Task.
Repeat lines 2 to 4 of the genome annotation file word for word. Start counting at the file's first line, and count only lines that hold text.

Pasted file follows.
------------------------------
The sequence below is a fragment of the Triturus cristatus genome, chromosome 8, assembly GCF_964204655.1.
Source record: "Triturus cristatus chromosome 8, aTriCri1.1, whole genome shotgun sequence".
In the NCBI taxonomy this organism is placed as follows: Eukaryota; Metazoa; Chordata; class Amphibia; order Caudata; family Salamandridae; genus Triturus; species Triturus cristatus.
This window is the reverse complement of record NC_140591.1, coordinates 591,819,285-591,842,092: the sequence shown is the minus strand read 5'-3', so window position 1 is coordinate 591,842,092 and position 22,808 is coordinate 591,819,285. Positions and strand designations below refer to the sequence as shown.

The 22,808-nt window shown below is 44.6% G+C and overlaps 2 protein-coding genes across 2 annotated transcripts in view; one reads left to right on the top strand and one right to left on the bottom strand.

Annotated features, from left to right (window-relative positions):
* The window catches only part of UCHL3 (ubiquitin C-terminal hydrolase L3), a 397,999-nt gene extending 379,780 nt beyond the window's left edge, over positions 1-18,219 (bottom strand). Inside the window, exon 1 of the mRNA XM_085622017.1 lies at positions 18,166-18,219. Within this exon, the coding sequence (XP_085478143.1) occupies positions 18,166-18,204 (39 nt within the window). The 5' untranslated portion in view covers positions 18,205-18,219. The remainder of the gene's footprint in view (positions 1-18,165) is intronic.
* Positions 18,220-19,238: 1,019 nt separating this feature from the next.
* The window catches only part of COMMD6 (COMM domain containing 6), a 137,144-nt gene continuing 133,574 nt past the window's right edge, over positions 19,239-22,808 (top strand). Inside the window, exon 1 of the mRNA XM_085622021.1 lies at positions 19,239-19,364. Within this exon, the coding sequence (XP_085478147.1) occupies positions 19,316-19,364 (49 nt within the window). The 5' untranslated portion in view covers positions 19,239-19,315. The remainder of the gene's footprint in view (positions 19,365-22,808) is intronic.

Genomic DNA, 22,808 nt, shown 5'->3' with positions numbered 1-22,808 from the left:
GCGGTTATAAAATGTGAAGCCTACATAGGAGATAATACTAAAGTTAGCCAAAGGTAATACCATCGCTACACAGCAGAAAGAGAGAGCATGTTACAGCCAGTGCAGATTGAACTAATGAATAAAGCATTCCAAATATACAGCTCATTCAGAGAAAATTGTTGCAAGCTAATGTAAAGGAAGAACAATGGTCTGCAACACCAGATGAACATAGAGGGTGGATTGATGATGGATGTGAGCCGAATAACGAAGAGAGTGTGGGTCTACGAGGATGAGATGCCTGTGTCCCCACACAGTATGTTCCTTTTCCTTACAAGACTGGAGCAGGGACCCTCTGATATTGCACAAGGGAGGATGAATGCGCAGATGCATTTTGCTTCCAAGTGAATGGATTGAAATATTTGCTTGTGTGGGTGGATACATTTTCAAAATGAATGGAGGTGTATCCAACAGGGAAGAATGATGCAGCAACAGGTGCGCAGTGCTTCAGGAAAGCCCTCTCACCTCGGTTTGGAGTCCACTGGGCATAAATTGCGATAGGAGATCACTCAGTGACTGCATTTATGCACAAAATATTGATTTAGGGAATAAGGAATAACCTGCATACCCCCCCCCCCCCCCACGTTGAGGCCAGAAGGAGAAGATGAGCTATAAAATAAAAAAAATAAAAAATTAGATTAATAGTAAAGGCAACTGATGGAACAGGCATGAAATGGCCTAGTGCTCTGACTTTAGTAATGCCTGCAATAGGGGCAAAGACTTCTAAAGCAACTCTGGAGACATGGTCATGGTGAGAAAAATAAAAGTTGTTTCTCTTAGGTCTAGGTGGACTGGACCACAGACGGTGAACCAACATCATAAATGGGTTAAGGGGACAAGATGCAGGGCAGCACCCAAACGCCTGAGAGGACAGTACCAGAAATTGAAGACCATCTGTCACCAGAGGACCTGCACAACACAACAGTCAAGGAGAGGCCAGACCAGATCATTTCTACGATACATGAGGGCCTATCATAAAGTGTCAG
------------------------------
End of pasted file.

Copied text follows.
Source record: "Triturus cristatus chromosome 8, aTriCri1.1, whole genome shotgun sequence".
In the NCBI taxonomy this organism is placed as follows: Eukaryota; Metazoa; Chordata; class Amphibia; order Caudata; family Salamandridae; genus Triturus; species Triturus cristatus.
This window is the reverse complement of record NC_140591.1, coordinates 591,819,285-591,842,092: the sequence shown is the minus strand read 5'-3', so window position 1 is coordinate 591,842,092 and position 22,808 is coordinate 591,819,285. Positions and strand designations below refer to the sequence as shown.